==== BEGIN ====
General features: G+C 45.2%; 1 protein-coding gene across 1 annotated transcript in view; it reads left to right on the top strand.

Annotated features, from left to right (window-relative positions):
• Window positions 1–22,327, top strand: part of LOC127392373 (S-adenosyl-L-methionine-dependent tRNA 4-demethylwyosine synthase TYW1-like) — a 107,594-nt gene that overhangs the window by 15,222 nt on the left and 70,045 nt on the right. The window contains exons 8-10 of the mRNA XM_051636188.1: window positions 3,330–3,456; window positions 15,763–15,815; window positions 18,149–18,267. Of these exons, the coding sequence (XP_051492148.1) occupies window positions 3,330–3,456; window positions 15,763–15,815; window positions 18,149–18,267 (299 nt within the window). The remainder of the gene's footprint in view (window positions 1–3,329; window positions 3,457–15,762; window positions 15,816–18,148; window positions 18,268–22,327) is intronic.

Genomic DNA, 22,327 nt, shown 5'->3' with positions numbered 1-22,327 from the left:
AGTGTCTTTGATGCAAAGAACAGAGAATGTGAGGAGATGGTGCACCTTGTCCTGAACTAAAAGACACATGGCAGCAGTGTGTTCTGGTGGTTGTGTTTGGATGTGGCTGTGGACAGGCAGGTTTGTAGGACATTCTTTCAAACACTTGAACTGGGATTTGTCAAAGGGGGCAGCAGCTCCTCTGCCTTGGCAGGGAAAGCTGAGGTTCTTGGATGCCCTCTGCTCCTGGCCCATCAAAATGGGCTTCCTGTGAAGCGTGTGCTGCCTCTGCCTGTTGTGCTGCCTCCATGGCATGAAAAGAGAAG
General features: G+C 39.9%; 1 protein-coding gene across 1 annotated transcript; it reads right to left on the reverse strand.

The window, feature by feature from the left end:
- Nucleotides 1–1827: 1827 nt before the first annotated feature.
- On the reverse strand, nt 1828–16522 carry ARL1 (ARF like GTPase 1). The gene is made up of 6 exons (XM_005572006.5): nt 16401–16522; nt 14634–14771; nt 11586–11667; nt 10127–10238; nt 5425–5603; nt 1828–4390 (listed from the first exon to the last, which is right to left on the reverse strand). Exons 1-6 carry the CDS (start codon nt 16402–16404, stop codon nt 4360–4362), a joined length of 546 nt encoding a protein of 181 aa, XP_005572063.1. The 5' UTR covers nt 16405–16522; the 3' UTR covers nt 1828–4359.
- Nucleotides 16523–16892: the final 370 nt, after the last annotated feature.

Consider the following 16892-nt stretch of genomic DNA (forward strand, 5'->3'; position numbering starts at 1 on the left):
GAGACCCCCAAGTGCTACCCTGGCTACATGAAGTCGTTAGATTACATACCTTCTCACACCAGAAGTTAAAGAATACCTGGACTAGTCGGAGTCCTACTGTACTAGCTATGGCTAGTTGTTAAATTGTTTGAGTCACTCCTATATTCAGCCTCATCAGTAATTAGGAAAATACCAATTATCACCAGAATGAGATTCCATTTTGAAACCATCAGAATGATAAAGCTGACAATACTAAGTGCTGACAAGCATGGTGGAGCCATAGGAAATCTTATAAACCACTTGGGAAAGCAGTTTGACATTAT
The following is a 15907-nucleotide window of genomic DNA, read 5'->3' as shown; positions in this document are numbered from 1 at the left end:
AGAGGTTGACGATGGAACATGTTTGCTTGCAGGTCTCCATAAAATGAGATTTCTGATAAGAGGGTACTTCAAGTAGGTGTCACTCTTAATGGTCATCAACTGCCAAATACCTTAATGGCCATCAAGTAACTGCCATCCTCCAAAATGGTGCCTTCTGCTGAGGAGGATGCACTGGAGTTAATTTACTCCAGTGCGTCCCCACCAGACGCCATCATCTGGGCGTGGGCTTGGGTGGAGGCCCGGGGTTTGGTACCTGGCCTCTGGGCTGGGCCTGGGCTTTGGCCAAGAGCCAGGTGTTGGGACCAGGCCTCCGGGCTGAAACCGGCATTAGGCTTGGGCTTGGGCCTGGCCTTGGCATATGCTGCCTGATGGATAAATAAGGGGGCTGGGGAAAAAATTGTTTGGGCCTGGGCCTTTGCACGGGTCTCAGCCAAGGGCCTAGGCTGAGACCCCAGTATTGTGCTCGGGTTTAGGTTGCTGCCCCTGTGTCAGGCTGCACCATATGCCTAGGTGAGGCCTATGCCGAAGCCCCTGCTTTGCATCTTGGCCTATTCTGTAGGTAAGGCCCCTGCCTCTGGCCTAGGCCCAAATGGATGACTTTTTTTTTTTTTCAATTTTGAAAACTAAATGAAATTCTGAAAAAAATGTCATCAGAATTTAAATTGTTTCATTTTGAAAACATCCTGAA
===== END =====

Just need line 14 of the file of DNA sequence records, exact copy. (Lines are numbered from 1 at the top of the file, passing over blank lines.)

AGAGGTTGACGATGGAACATGTTTGCTTGCAGGTCTCCATAAAATGAGATTTCTGATAAGAGGGTACTTCAAGTAGGTGTCACTCTTAATGGTCATCAACTGCCAAATACCTTAATGGCCATCAAGTAACTGCCATCCTCCAAAATGGTGCCTTCTGCTGAGGAGGATGCACTGGAGTTAATTTACTCCAGTGCGTCCCCACCAGACGCCATCATCTGGGCGTGGGCTTGGGTGGAGGCCCGGGGTTTGGTACCTGGCCTCTGGGCTGGGCCTGGGCTTTGGCCAAGAGCCAGGTGTTGGGACCAGGCCTCCGGGCTGAAACCGGCATTAGGCTTGGGCTTGGGCCTGGCCTTGGCATATGCTGCCTGATGGATAAATAAGGGGGCTGGGGAAAAAATTGTTTGGGCCTGGGCCTTTGCACGGGTCTCAGCCAAGGGCCTAGGCTGAGACCCCAGTATTGTGCTCGGGTTTAGGTTGCTGCCCCTGTGTCAGGCTGCACCATATGCCTAGGTGAGGCCTATGCCGAAGCCCCTGCTTTGCATCTTGGCCTATTCTGTAGGTAAGGCCCCTGCCTCTGGCCTAGGCCCAAATGGATGACTTTTTTTTTTTTTCAATTTTGAAAACTAAATGAAATTCTGAAAAAAATGTCATCAGAATTTAAATTGTTTCATTTTGAAAACATCCTGAA